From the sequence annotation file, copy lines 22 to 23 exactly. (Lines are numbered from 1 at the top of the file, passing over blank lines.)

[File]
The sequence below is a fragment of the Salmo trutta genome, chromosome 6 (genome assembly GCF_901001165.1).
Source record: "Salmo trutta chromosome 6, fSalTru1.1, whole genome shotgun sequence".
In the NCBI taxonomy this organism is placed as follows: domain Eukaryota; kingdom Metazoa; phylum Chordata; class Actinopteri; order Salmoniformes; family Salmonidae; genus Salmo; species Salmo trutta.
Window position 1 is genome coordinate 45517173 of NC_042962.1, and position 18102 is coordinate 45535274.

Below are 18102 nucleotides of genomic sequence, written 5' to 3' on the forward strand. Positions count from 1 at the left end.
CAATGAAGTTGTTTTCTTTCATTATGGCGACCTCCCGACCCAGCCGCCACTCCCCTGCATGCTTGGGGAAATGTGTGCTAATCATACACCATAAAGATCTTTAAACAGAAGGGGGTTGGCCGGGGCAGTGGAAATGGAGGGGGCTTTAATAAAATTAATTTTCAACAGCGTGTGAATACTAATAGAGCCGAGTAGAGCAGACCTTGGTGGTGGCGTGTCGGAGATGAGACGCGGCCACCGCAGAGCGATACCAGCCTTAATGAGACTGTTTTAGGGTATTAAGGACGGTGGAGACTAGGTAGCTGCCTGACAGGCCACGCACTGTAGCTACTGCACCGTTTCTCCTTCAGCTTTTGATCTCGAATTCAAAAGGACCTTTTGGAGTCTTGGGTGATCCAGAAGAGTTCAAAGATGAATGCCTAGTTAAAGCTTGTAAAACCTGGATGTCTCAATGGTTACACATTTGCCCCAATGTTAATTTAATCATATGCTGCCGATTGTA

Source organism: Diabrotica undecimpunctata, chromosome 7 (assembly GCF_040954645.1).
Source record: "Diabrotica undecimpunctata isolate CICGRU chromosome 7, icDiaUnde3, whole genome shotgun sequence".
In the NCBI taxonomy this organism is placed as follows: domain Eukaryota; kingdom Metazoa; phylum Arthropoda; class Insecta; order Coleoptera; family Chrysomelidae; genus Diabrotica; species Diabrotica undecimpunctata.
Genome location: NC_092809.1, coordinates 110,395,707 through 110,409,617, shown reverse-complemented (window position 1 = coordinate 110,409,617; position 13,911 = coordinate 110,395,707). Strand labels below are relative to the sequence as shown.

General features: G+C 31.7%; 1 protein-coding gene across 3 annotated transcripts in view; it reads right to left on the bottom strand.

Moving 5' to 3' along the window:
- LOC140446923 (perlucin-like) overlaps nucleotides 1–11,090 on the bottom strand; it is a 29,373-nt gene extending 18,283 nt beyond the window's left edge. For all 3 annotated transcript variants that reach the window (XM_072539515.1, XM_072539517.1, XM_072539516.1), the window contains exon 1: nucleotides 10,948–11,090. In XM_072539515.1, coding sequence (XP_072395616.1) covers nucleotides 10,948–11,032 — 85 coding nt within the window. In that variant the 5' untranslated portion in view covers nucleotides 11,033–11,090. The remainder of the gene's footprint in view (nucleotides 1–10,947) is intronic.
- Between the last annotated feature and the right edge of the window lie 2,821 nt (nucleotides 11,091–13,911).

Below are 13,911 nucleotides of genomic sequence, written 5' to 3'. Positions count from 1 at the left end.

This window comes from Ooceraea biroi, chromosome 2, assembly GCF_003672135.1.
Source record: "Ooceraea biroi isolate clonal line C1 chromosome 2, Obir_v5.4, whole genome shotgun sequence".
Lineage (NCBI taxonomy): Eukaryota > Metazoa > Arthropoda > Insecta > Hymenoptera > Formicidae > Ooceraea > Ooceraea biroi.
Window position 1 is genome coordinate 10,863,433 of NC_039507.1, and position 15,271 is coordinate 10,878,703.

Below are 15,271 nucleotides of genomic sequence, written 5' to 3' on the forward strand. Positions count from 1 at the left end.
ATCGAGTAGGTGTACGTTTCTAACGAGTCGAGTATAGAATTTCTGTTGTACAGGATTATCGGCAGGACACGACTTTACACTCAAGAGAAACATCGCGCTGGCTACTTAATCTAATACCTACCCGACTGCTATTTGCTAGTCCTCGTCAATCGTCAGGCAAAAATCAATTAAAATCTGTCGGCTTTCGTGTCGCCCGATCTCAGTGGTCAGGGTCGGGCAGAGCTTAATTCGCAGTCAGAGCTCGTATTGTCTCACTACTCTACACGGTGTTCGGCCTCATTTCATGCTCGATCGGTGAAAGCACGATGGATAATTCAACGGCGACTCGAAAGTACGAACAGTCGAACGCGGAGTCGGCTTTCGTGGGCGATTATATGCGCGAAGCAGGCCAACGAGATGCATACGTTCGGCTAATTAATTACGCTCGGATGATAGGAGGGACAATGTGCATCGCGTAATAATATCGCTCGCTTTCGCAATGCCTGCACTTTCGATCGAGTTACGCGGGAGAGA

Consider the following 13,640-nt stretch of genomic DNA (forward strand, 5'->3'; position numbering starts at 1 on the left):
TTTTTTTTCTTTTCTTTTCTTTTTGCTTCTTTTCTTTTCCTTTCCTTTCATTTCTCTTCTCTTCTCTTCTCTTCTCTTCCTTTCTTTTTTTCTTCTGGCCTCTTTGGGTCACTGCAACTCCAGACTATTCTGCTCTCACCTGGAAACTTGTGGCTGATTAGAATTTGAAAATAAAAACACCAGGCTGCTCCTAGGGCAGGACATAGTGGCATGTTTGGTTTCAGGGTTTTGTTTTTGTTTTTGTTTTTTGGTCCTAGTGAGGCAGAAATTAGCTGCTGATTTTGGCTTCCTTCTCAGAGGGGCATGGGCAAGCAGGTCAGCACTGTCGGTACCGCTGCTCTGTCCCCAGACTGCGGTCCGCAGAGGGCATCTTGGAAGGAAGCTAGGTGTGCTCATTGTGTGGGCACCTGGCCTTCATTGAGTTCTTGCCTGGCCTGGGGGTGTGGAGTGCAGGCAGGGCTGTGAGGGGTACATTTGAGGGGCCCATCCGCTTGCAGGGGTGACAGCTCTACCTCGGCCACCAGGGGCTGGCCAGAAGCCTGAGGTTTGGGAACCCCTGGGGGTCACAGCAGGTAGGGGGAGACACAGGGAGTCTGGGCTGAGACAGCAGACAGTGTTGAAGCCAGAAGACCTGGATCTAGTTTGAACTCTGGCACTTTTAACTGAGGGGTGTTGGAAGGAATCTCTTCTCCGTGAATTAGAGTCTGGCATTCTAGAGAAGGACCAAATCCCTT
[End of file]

Consider the following 13,640-nt stretch of genomic DNA (forward strand, 5'->3'; position numbering starts at 1 on the left):
TTTTTTTTCTTTTCTTTTCTTTTTGCTTCTTTTCTTTTCCTTTCCTTTCATTTCTCTTCTCTTCTCTTCTCTTCTCTTCCTTTCTTTTTTTCTTCTGGCCTCTTTGGGTCACTGCAACTCCAGACTATTCTGCTCTCACCTGGAAACTTGTGGCTGATTAGAATTTGAAAATAAAAACACCAGGCTGCTCCTAGGGCAGGACATAGTGGCATGTTTGGTTTCAGGGTTTTGTTTTTGTTTTTGTTTTTTGGTCCTAGTGAGGCAGAAATTAGCTGCTGATTTTGGCTTCCTTCTCAGAGGGGCATGGGCAAGCAGGTCAGCACTGTCGGTACCGCTGCTCTGTCCCCAGACTGCGGTCCGCAGAGGGCATCTTGGAAGGAAGCTAGGTGTGCTCATTGTGTGGGCACCTGGCCTTCATTGAGTTCTTGCCTGGCCTGGGGGTGTGGAGTGCAGGCAGGGCTGTGAGGGGTACATTTGAGGGGCCCATCCGCTTGCAGGGGTGACAGCTCTACCTCGGCCACCAGGGGCTGGCCAGAAGCCTGAGGTTTGGGAACCCCTGGGGGTCACAGCAGGTAGGGGGAGACACAGGGAGTCTGGGCTGAGACAGCAGACAGTGTTGAAGCCAGAAGACCTGGATCTAGTTTGAACTCTGGCACTTTTAACTGAGGGGTGTTGGAAGGAATCTCTTCTCCGTGAATTAGAGTCTGGCATTCTAGAGAAGGACCAAATCCCTT